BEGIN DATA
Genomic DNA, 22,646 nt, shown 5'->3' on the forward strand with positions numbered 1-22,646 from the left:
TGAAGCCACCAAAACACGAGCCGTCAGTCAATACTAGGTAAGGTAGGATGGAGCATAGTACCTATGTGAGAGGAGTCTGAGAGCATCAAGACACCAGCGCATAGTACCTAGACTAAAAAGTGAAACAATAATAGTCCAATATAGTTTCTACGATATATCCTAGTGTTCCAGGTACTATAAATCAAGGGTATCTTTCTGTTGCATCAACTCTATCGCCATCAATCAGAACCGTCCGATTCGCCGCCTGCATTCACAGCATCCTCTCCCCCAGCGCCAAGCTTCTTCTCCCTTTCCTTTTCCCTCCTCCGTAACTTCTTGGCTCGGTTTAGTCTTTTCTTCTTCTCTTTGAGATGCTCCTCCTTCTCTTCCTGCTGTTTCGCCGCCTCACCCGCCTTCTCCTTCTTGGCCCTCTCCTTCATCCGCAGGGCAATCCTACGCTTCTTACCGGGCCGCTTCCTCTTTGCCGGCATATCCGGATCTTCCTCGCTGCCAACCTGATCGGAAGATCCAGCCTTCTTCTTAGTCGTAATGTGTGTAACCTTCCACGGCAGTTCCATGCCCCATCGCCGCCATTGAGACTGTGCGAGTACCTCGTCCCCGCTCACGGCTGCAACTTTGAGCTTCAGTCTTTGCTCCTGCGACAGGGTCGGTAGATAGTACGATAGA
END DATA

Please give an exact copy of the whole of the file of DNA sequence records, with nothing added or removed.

Genomic DNA, 22,646 nt, shown 5'->3' on the forward strand with positions numbered 1-22,646 from the left:
TGAAGCCACCAAAACACGAGCCGTCAGTCAATACTAGGTAAGGTAGGATGGAGCATAGTACCTATGTGAGAGGAGTCTGAGAGCATCAAGACACCAGCGCATAGTACCTAGACTAAAAAGTGAAACAATAATAGTCCAATATAGTTTCTACGATATATCCTAGTGTTCCAGGTACTATAAATCAAGGGTATCTTTCTGTTGCATCAACTCTATCGCCATCAATCAGAACCGTCCGATTCGCCGCCTGCATTCACAGCATCCTCTCCCCCAGCGCCAAGCTTCTTCTCCCTTTCCTTTTCCCTCCTCCGTAACTTCTTGGCTCGGTTTAGTCTTTTCTTCTTCTCTTTGAGATGCTCCTCCTTCTCTTCCTGCTGTTTCGCCGCCTCACCCGCCTTCTCCTTCTTGGCCCTCTCCTTCATCCGCAGGGCAATCCTACGCTTCTTACCGGGCCGCTTCCTCTTTGCCGGCATATCCGGATCTTCCTCGCTGCCAACCTGATCGGAAGATCCAGCCTTCTTCTTAGTCGTAATGTGTGTAACCTTCCACGGCAGTTCCATGCCCCATCGCCGCCATTGAGACTGTGCGAGTACCTCGTCCCCGCTCACGGCTGCAACTTTGAGCTTCAGTCTTTGCTCCTGCGACAGGGTCGGTAGATAGTACGATAGA